Big Eyes

Posted by Joel Copling on December 25, 2014

One supposes that one should give "Big Eyes" the credit that it's due: This is a movie that admirably strips away director Tim Burton's eccentricities for probably his most "normal" movie since 2003's "Big Fish" and one that at least attempts commentary on artistic accreditation. Unfortunately, Burton's style, though relieved of the burden of wonky visuals and smoking caterpillars and yet another Johnny Depp creation, is rendered moot here; there is no real directorial identity, from Burton or otherwise. And the film's commentary on artistic credit given to whom it is due is about as deep as a thesis statement on the subject.

It is yet another "based on true events" movie, this time about the paintings of Walter Keane and the truths that surfaced about the lies surrounding them. The Keane of the film is played by Christoph Waltz, thankfully shedding his broadly villainous role for one that could be more rightly described as a cad. He is not a good man, and the screenplay by Scott Alexander and Larry Karaszewski repeatedly makes sure that we have reason to dislike his not-goodness. After all, Keane cheated his new wife Margaret (Amy Adams) soon after marrying her, taking credit for her series of portraits (whose signature creative construct is, as the title states, a widening and lengthening of the eyes) because no one buys "lady art."

It isn't particularly complex material, and everyone involved seems to know it. Only when the final 15 minutes devolve into an uninteresting courtroom drama does the film take on its central theme. Otherwise, it's a case of repetition of theme, bogging down Adams's fairly lovely presence in a trite role that doesn't really grow beyond a single trait ("jilted wife/artist"). Waltz, too, makes the best of a one-note role; it also has the unfortunate duty of showcasing the film's childish outlook on criticism (Terence Stamp has a glorified cameo as a critic with a seemingly never-ending grudge, and the film's opening quotation comes courtesy of Andy Warhol, whose ideas on subjectivity were pretty silly and backwards). "Big Eyes" isn't just inconsequential but narrow-minded, too.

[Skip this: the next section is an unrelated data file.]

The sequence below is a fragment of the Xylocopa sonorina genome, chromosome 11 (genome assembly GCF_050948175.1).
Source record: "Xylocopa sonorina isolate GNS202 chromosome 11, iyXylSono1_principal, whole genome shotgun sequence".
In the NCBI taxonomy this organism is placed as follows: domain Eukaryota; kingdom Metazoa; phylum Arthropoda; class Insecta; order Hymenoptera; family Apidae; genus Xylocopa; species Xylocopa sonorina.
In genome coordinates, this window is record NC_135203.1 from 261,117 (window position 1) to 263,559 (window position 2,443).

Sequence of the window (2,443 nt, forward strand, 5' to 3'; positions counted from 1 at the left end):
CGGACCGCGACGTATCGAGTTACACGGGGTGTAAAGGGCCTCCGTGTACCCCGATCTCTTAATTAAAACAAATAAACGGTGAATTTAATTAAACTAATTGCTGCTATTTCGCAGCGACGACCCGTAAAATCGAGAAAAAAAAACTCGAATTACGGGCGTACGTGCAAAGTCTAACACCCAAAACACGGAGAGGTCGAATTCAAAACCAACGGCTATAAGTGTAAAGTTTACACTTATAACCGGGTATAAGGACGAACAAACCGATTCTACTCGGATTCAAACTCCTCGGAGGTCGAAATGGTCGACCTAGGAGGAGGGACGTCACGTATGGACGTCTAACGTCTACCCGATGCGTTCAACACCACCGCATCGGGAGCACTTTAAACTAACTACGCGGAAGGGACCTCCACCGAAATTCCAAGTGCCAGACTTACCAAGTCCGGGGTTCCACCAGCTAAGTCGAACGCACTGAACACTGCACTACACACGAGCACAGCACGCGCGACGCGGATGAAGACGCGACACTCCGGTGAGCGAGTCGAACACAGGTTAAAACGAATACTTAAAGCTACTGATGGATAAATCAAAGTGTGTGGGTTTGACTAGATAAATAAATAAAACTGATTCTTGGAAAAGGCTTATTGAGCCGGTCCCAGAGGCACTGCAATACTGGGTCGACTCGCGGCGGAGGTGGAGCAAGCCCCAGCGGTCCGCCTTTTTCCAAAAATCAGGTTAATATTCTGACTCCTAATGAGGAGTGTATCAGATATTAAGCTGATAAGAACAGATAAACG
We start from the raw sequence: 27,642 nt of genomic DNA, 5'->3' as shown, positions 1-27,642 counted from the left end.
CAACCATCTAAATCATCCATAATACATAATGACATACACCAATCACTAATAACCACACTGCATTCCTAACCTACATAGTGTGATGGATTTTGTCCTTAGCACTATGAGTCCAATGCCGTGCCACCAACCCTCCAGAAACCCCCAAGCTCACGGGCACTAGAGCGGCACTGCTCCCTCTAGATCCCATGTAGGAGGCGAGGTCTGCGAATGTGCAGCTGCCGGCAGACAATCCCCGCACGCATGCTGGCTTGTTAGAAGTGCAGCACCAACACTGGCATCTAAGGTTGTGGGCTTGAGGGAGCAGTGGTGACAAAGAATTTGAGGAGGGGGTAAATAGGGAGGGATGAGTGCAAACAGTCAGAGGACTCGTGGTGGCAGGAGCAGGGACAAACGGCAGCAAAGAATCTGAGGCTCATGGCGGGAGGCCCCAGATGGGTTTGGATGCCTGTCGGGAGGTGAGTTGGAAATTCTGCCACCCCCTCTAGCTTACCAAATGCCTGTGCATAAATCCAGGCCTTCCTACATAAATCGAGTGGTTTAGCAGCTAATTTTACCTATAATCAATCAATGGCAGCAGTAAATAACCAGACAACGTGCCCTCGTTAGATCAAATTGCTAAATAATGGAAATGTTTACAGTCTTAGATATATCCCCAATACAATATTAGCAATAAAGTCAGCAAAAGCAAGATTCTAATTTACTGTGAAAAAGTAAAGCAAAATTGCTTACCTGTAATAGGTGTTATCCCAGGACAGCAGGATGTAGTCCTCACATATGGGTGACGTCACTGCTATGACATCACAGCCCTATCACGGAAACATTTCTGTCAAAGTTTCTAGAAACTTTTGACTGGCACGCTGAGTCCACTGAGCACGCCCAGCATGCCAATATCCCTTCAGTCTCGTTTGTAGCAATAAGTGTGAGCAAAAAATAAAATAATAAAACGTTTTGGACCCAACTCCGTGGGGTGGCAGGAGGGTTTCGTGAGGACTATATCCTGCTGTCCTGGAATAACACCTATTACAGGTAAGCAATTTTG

Film Information

Amy Adams (Margaret Keane), Christoph Waltz (Walter Keane), Danny Huston (Dick Nolan), Jon Polito (Enrico Banducci), Krysten Ritter (DeeAnn), Jason Schwartzman (Ruben), Terence Stamp (John Canaday).

Directed by Tim Burton and written by Scott Alexander and Larry Karaszewski.

Rated PG-13 (thematic elements, brief language).

105 minutes.

Released on December 25, 2014.